Jury Convicts Tax Shelter Promoters of Conspiracy, Tax Crimes

WASHINGTON - Three tax shelter promoters, Peter J. Peggs of Prides Crossing, Mass., Robert D. Larsen of Winter Park, Colo., and Craig M. Stone, formerly of Fort Pierce, Fla., were convicted of conspiracy to defraud the United States by a federal jury in Grand Rapids, Mich., today following a four-week trial, the Justice Department and Internal Revenue Service (IRS) announced. In addition, the jury found Peggs and Larsen guilty of tax evasion.

In October 2007, Peggs, Larsen and Stone were indicted for a scheme to promote, market, sell and administer a fraudulent tax shelter. In March 2008, a superseding indictment was returned charging Anthony Merlo of New Hampshire, a business consultant and partner of Peggs and Larsen; John A. Campbell, a former partner in the Kalamazoo, Mich., office of the law firm of Miller, Canfield, Paddock & Stone P.L.C.; and Campbell’s client, Oskar René Poch of Hickory Corners, Mich., for their roles in the scheme. In April 2008, Campbell, who marketed the fraudulent insurance product; and Poch, who was the owner and operator of Trillium Staffing, an employee-leasing company in Kalamazoo, Mich., pleaded guilty to tax crimes. In May 2009, Merlo pleaded guilty for his role in the scheme.

According to evidence presented during trial, Peggs, Larsen and Stone conspired with Campbell, Merlo and others to defraud the United States by concealing facts and documents from the IRS in their promotion, marketing, sale and administration of sham "Loss of Income" insurance policies through an insurance company in the U.S. Virgin Islands known as Security Trust Insurance Company. The defendants sold these purported insurance policies to wealthy U.S. taxpayers as tax deductible products, with the understanding that the purchasers would have most of their premiums returned to them in a purportedly non-taxable manner. The clients then improperly took tax deductions for the purchase of this sham product and fraudulently reduced their taxable income. During the duration of the conspiracy, more than $12 million in premiums were collected by the promoters of the loss of income policies.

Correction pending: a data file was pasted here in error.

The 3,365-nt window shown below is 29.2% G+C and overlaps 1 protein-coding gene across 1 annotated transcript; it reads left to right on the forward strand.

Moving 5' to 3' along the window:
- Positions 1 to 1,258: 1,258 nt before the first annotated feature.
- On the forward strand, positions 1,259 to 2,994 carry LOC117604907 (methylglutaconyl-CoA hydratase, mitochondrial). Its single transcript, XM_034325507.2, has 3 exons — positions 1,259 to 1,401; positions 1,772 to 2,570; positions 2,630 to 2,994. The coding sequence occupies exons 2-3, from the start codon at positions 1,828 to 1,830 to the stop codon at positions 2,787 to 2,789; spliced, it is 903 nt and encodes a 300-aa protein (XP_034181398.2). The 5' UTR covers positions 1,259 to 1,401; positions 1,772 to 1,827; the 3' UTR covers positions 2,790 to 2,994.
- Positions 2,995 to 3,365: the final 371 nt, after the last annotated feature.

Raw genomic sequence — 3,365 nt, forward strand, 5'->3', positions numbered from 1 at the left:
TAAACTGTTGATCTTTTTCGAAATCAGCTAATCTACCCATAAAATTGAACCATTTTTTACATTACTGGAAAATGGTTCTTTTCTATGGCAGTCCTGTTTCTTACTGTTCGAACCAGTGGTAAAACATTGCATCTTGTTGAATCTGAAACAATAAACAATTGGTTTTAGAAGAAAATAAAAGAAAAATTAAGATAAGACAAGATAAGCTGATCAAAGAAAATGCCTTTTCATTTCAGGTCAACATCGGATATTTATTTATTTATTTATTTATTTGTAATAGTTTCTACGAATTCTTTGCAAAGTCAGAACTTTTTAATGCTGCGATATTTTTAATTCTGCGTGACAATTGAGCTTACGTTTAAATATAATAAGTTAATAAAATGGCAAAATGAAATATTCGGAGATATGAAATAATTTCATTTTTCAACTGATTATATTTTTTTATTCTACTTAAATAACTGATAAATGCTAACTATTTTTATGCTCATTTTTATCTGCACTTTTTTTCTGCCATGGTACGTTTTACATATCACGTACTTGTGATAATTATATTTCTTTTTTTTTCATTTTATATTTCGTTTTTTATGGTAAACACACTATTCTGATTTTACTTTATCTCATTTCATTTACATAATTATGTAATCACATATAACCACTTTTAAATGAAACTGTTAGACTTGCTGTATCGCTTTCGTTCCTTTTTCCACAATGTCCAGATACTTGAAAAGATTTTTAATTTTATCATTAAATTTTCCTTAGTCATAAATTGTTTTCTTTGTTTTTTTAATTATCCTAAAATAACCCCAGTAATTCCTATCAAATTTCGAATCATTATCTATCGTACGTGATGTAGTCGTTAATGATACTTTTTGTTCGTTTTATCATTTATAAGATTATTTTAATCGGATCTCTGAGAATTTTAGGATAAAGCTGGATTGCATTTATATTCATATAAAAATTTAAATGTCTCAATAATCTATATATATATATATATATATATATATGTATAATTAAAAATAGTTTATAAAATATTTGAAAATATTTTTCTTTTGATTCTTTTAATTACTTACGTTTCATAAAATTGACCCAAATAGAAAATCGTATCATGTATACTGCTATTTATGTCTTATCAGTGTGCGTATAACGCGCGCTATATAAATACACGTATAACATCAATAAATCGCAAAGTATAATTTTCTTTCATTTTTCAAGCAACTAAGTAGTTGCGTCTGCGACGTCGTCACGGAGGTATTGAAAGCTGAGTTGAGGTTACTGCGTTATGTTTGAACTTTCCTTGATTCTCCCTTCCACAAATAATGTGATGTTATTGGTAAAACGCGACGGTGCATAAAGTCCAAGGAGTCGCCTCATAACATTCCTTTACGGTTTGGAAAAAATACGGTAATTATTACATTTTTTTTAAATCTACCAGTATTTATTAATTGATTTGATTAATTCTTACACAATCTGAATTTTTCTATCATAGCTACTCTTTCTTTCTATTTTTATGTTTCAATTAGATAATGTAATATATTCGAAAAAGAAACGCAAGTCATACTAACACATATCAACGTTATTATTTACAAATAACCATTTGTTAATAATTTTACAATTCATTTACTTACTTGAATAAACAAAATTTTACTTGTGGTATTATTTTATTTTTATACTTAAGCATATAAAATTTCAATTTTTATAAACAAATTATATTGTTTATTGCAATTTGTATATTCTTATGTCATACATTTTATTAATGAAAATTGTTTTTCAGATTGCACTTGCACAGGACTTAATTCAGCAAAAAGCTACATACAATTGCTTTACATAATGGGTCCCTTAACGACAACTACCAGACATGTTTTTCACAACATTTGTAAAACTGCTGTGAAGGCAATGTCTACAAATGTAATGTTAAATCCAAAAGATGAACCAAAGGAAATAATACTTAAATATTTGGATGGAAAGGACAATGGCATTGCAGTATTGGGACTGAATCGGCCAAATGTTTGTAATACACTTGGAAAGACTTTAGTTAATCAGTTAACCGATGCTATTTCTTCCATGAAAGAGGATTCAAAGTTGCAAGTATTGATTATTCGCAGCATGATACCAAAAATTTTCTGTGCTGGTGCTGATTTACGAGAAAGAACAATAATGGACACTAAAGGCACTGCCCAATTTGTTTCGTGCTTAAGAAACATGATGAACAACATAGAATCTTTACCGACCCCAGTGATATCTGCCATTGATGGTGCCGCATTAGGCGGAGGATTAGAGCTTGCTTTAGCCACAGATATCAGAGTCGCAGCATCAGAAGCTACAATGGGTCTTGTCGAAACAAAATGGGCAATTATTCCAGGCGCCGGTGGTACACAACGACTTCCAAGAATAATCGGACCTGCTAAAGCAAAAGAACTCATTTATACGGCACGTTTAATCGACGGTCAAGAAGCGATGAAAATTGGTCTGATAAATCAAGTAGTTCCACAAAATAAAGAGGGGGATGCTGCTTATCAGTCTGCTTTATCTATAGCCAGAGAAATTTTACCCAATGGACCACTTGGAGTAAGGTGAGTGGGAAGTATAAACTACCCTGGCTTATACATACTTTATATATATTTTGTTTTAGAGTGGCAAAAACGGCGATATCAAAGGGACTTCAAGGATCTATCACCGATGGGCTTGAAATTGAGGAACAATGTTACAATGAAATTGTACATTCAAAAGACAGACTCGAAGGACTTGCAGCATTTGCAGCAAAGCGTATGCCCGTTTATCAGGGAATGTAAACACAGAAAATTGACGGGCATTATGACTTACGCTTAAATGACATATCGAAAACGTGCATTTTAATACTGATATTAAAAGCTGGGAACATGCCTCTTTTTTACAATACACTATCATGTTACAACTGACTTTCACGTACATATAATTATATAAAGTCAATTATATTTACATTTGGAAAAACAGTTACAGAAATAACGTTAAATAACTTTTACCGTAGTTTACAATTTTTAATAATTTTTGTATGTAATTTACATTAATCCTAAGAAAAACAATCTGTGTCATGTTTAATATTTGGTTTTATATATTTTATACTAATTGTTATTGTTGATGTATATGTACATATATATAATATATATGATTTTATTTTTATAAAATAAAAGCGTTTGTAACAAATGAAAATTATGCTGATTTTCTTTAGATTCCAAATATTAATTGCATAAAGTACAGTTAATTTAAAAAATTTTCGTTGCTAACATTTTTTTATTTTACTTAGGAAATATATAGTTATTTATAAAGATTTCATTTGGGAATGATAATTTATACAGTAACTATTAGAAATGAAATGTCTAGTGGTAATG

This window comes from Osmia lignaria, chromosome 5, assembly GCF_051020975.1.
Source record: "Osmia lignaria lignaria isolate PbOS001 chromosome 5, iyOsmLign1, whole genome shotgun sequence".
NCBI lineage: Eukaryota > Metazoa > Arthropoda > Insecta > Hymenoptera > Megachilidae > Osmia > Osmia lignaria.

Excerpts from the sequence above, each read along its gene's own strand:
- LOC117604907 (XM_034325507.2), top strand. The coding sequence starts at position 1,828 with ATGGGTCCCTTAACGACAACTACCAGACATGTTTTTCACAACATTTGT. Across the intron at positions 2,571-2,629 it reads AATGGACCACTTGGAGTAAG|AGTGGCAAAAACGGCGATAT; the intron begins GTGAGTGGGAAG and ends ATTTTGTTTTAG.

According to evidence presented during trial, Peggs, Larsen and Stone improperly disguised the return of over $3 million of Poch’s companies’ insurance premiums as funds available to Poch in the form of loans that he never repaid from a Michigan bank account in the name of an offshore foreign corporation which Poch paid the defendants to set up in the Bahamas. Moreover, Peggs, Larsen and Stone agreed in e-mails and other documents to conceal facts and documents from the IRS regarding this insurance tax shelter.

According to evidence presented during trial, Peggs and Larsen committed tax evasion by misleading the IRS during its audit of Poch’s tax returns for the years 1999 and 2000. Additionally, Peggs and Larsen lied to the IRS during its audit of Poch’s tax returns in 2002 and 2003. Peggs and Larsen also allegedly made material misrepresentations about the facts

underlying this scheme to Poch’s attorney who was preparing to contest the IRS audit determination in U.S. Tax Court against the IRS.

According to evidence presented during trial, Peggs and Larsen engaged in similar conduct with other clients and individuals in Massachusetts, Ohio and Kentucky. Another individual, Bruce M. Cohen of Louisville, Ky., was convicted in federal courts in both Ohio and Kentucky in connection with his participation in this conspiracy. Cohen, who testified during the trial, is currently serving a 37 month prison sentence for his conduct.

No sentencing date has yet been scheduled. Both the conspiracy and tax evasion convictions carry a maximum punishment of five years in prison and a fine of up to $250,000.

"The government will continue to unravel schemes promoted and used by taxpayers to evade their federal tax obligations," said John A. DiCicco, Acting Assistant Attorney General of the Justice Department’s Tax Division. "As this conviction demonstrates, those who attempt to hide behind fraudulent transactions and foreign corporations as part of their illegal tax schemes will be held accountable."

"Promoting the use of fraudulent loss of income documents for the purpose of taking false tax deductions isn't tax planning; it’s criminal activity," said Eileen Mayer, Chief, IRS Criminal Investigations. "We will continue to shut down fraudulent tax schemes and hold the promoters of these schemes accountable for their actions."

Acting Assistant Attorney General DiCicco commended the investigative efforts of the IRS agents involved in this case, as well as Justice Department Tax Division attorneys, Richard Rolwing, Patrick J. Murray, Jessica Nuzzelillo, who prosecuted the case. Acting Assistant Attorney General DiCicco also thanked the U.S. Attorney’s Office in Grand Rapids, Mich. for their assistance.